OPEC sees China leading the expected 2.3 million bpd global oil demand growth, while the IEA noted that Chinese oil consumption in March set an all-time record-high at 16 million bpd. 

The Chinese recovery continues to exceed expectations, the IEA said in its Oil Market Report last week and raised its global oil demand growth forecast for 2023. 

The world’s oil demand is set to rise by 2.2 million bpd this year to a record 102 million bpd, said the IEA, which revised up its growth forecast by 200,000 bpd compared to the previous month’s assessment.  

China is expected to account for over 1 million bpd of the estimated 1.9 million-bpd global oil demand growth this year, Warren Patterson, Head of Commodities Strategy at ING, said in a note last week.  

“The fact that such a large share of demand growth is expected to come from just one country is a risk. And clearly, in recent months there have been concerns over the strength in China’s broader recovery,” Patterson wrote. 

“If Chinese oil demand disappoints, this could change the global balance significantly, with the market not as tight as expected.”

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But he added, “However, up until now, Chinese oil demand indicators have been looking fairly strong, with higher crude oil imports year-on-year and apparent record oil demand in recent months.”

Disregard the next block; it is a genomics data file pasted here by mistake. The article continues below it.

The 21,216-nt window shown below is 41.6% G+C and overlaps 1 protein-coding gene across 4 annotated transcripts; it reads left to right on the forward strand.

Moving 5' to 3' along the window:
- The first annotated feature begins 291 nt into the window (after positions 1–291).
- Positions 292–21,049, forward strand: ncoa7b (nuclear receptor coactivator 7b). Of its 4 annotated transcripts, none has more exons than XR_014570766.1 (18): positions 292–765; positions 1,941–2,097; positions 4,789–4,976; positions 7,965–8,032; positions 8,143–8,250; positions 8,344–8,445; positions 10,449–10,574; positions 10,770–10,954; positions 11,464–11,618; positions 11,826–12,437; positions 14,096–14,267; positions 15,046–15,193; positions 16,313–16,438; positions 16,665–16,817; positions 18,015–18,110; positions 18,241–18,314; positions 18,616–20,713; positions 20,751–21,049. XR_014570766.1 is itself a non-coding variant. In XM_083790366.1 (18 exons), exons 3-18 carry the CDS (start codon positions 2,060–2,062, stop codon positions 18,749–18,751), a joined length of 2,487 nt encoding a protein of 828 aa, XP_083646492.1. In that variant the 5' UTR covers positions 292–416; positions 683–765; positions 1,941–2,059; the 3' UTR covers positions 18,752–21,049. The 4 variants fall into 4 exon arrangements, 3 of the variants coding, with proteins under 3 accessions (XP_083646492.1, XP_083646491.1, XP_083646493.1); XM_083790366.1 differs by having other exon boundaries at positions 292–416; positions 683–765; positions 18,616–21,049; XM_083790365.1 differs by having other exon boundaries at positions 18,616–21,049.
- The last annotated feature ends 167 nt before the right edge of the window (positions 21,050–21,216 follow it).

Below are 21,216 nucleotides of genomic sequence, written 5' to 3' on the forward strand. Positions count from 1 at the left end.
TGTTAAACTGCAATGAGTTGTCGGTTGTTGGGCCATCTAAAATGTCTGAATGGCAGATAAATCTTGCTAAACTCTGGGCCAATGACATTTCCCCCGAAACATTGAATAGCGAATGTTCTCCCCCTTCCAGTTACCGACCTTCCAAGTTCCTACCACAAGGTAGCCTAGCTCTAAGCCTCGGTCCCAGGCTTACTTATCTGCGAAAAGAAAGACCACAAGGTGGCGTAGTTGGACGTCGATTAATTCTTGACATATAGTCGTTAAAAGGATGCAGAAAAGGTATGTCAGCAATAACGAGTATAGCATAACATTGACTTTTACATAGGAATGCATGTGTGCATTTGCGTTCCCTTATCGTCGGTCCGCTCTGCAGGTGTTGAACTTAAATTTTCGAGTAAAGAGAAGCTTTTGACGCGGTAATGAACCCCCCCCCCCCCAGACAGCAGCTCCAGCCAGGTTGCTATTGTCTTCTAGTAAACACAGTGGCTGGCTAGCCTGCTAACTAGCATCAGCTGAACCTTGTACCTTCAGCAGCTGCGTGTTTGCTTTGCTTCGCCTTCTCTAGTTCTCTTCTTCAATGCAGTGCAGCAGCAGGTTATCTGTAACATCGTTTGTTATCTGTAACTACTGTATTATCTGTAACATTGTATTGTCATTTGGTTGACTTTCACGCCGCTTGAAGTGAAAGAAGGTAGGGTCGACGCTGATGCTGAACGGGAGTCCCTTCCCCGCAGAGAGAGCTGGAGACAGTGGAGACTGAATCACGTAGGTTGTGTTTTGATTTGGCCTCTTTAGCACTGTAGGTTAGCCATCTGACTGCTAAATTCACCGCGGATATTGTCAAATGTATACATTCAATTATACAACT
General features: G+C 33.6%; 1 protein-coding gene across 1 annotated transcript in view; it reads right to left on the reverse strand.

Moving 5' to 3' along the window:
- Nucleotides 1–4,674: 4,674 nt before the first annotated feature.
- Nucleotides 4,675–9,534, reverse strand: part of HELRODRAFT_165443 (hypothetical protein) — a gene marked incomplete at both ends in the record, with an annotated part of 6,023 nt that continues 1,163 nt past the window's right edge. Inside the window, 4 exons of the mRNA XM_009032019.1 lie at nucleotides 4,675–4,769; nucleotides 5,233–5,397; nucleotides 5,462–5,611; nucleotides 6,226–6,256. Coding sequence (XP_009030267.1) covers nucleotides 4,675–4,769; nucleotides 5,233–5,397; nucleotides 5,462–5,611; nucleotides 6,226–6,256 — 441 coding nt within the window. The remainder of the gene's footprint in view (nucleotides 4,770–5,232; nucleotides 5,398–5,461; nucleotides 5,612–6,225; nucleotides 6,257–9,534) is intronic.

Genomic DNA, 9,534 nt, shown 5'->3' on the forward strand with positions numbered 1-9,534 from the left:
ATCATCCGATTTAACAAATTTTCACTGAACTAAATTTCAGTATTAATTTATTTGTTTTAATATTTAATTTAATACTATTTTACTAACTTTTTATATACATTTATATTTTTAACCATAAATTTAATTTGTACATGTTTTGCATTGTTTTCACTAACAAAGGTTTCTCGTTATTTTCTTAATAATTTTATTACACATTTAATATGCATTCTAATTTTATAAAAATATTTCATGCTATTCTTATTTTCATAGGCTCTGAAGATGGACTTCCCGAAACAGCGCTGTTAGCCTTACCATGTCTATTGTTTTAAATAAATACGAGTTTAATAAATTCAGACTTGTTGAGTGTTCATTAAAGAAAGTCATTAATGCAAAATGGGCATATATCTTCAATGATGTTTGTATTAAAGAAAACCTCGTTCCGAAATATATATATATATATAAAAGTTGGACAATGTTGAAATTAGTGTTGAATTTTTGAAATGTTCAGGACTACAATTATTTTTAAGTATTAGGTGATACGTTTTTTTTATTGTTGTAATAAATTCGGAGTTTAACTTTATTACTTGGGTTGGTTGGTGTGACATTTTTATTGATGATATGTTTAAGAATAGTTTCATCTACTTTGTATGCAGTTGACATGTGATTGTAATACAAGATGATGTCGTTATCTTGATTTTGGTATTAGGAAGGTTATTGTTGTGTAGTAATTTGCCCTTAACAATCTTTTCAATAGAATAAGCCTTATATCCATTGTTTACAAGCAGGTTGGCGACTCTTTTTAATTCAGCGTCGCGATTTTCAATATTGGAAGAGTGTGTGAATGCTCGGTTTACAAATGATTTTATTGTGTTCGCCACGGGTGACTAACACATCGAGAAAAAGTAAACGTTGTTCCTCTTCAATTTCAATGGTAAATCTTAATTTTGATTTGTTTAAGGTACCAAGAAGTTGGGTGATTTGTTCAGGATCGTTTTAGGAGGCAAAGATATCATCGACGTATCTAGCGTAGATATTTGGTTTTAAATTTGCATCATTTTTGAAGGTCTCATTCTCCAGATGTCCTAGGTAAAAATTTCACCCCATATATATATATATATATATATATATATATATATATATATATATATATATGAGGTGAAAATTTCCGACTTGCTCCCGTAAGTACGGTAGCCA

A recession in the United States, however, could also leave the oil market less tight than currently expected, ING says. The bank is already taking a cautious view on U.S. oil demand over the latter part of the year, and assumes in its balances that America’s oil demand will be flat year-on-year in 2023.

By Tsvetana Paraskova for Oilprice.com

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Leave a comment
  • Mike on June 05 2023 said:
    Anything for bearish narrative don't you think
  • Mamdouh Salameh on June 06 2023 said:
    How could a projected growth of 5.2%-6.5% by China in 2023 compared with 1.6% for the United States and 1.0% for the EU and record crude imports of almost 13.0 million barrels a day (mbd) in April disappoint global oil demand?

    Moreover, China will account for 1.15 million barrels a day (mbd) or 50% of OPEC+’s projected 2.3 mbd global demand growth in 2023.

    What will continue to disappoint is persistent fears of a global banking or financial crisis reminiscent of the 2008 subprime financial crisis triggered by a shaky US banking system.

    China’s economy isn’t only the driver of the vibrant and fast-growing ASEAN economies where Chinese direct investments have tripled from roughly 5% in 2016 to more than 15% in 2021 but is also the driver of the global economy.

    Shifting the blame for the decline in oil prices from fears of a global banking crisis to China is futile and self-delusional.

    Dr Mamdouh G Salameh
    International Oil Economist
    Global Energy Expert

Leave a comment